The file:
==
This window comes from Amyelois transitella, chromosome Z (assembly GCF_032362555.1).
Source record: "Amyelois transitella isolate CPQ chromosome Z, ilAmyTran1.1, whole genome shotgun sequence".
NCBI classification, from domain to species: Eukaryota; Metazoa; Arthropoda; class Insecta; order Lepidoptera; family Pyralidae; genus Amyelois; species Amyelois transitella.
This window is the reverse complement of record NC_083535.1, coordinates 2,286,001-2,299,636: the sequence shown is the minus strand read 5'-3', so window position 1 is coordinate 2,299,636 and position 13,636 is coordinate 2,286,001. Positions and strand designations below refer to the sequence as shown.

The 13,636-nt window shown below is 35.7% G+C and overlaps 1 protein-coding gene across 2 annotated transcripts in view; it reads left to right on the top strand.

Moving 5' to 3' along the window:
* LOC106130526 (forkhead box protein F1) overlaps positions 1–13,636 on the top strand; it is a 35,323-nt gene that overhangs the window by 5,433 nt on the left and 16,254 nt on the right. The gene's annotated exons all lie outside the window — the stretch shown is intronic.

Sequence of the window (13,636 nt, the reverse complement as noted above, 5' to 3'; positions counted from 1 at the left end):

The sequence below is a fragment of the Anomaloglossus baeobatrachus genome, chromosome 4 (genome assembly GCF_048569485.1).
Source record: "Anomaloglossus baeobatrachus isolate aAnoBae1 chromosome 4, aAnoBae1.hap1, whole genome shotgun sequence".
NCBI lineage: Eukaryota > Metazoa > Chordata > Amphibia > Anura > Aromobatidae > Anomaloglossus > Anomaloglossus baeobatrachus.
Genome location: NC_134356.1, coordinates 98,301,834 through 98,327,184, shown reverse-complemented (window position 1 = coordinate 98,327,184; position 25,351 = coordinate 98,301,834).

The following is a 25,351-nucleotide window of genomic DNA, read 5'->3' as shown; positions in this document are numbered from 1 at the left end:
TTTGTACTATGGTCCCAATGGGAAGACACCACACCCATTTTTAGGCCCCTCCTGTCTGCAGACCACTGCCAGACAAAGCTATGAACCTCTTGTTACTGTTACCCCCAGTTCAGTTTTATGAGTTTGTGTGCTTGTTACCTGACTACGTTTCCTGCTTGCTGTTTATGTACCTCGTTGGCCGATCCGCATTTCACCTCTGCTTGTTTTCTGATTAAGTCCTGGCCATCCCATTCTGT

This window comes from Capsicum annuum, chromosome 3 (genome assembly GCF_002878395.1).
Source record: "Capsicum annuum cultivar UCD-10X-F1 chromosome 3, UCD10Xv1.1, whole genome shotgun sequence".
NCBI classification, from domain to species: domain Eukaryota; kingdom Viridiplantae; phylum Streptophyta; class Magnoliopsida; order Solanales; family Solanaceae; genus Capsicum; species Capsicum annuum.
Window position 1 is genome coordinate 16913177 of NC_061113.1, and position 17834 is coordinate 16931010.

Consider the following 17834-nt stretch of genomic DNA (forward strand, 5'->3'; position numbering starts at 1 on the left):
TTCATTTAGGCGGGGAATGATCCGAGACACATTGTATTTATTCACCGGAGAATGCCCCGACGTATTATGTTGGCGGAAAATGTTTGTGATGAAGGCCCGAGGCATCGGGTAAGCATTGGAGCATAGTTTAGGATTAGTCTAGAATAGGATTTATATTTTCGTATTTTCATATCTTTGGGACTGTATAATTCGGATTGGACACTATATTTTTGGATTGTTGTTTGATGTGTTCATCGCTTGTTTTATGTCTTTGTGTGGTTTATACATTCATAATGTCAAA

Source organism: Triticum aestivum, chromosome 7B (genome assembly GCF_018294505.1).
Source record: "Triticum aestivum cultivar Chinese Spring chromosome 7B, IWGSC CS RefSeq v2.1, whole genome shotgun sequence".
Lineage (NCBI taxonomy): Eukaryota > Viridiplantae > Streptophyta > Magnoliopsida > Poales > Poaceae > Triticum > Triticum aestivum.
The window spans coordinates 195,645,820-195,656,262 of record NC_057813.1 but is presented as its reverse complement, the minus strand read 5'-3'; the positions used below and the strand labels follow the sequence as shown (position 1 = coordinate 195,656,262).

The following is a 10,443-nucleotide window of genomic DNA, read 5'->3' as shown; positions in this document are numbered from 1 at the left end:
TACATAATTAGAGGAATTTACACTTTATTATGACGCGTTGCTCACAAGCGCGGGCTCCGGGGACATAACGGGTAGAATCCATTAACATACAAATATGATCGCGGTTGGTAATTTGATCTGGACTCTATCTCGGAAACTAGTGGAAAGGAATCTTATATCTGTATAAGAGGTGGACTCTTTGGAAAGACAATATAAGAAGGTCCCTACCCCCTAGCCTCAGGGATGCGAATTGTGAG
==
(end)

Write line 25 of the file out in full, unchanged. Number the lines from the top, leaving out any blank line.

The following is a 10,443-nucleotide window of genomic DNA, read 5'->3' as shown; positions in this document are numbered from 1 at the left end: